Usually the public only experience art works once completed and hung in a gallery. By giving the public access to experience the process of art-making it demystifies what an artist’s practice is, and shows what creating a practice could be. The emphasizes is to expose people to new possibilities, a change of perspective and perceptions ,that could lead to them finding a way of communicating themselves through an art practice.

Do you already have plans for another round of similar events? What do you see your DIY gallery working on in the future?

Yes, we are planning an expanded version of our Micro Residency project that will be based around the experiences of the 2018 programme. The focus will remain on creating a development programme that still gives the artists time and space to develop their practice and engages the public. So both the public and artists are benefiting from the option of a shared dialogue.

We found that adding a panel to our Salons to be an experimental element of the programme that we’d like to continue to explore in future project. It would be great to see the 2018 residency artists as panel members of 2019/20 project to continue our ethos a peer network and learning.

We loved meeting new artists each month, seeing new work being created and having interesting conversations with artists as well as meeting new audiences. And are really excited about doing it all again!

Interviews with

M-R.18 artists

Where do you see peer-led development existing in the future?

I think the trend of artists leaving expensive cities will continue. Threads showed that it is possible to bring artists together from hugely different places and has been really successful in supporting those artists in cultivating wider networks.

What are your thoughts on peer-led versus hierarchical critique environment?

In my experience, conventional hierarchical critique environments had a tendency to take on a kind of board room format; putting a ‘finished’ work through critical testing to see if it would ‘stand up’ in an exhibition context. Situations where a work, project, process or practice was in flux were often not treated as such and conversation still followed as if participants were talking about something entirely resolved.

Often I think that not enough consideration is given to individual context; is a conventional crit beneficial or detrimental to an artist/practice at a particular time? In some instances would it be more useful to critique something related to or informing the work rather than the work itself?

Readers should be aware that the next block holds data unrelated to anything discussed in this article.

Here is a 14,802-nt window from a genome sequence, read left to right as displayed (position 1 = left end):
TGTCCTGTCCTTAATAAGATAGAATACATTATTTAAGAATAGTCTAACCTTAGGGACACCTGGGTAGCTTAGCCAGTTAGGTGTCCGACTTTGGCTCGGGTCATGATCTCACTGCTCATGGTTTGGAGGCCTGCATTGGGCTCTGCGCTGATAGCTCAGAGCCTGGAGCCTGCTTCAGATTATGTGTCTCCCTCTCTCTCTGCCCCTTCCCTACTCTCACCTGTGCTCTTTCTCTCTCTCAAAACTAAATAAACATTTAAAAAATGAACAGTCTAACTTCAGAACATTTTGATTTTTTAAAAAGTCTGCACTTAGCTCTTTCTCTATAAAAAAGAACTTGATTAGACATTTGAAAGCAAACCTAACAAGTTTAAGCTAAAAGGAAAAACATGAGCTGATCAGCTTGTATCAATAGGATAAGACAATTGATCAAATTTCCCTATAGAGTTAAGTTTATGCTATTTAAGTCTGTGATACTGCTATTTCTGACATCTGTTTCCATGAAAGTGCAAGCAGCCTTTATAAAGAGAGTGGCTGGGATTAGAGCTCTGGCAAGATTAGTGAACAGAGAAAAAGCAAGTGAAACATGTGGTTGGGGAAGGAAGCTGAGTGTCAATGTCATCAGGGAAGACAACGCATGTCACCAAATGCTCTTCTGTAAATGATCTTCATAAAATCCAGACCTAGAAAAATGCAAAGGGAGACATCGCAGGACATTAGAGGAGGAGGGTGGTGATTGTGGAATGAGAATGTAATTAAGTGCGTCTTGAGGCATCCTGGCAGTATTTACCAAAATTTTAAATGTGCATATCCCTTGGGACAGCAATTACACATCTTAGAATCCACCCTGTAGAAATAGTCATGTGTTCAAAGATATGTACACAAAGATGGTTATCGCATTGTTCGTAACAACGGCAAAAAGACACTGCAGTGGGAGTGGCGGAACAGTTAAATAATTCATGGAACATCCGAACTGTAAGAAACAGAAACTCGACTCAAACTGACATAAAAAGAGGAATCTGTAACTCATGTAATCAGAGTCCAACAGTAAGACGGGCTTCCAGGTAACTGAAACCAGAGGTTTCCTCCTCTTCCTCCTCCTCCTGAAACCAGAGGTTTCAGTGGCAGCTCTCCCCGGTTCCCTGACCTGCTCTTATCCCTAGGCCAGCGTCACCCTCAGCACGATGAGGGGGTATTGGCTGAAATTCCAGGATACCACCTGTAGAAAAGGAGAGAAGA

My experience with Threads felt very honest, considered and supportive. The peer-led crits provided artists with an opportunity to talk about work very much in progress and importantly within the context of their current personal circumstances (factors outside the practice that may be having a profound effect on the way in which artists are working).

Did the time and space of this residency allow you to explore and experiment new paths of your practice?

Yes, because it was only one day long I felt like I needed to try something completely new and bold as there was no pressure to result in something complete and developed. I first used a found object in this residency as I was keen to use something from the location itself. Since then I have been incorporating them a lot into my work.

Where do you see peer-led development existing in the future?

We face a crossroads. There’s a crisis in arts education, from secondary through to postgrad. Student numbers are declining, with potential students cut off, or put off, by the disastrous marketisation of the sector in recent years.

The direction implied by this marketising tendency, suggests a future in which art is mainly reduced to advertising, to décor, or a pornography of the senses; art students as entrepreneurs bashing out competing distractions from an impending social unravelling. Peer-led initiatives might plug into this, as entrepreneurial start-ups, catalysing further value extraction via ‘the creative industries’. On the other hand, peer-led initiatives might just open up possible routes towards the collective construction of a future, a “DIY” psychic commons to help in organising the emergence of an alternative social, and hence cultural landscape.

That won’t happen on its own. The tendency will be towards the former. The latter will require a collective and organised effort.

What are your thoughts on peer-led versus hierarchical critique environment?

The hierarchical environment of the art school is useful when there is a specific goal (i.e. to get a good grade), but can often feel dictatorial, with conflicting advice from other tutors. Peer lead critiques feel more supportive – they ask a lot of questions and make observations, which help identify themes and connections, and give advice on ways of moving forward.

Rosina Godwin
Christopher Collier
Frieda Ford
Murray O’Grady
Murray O’Grady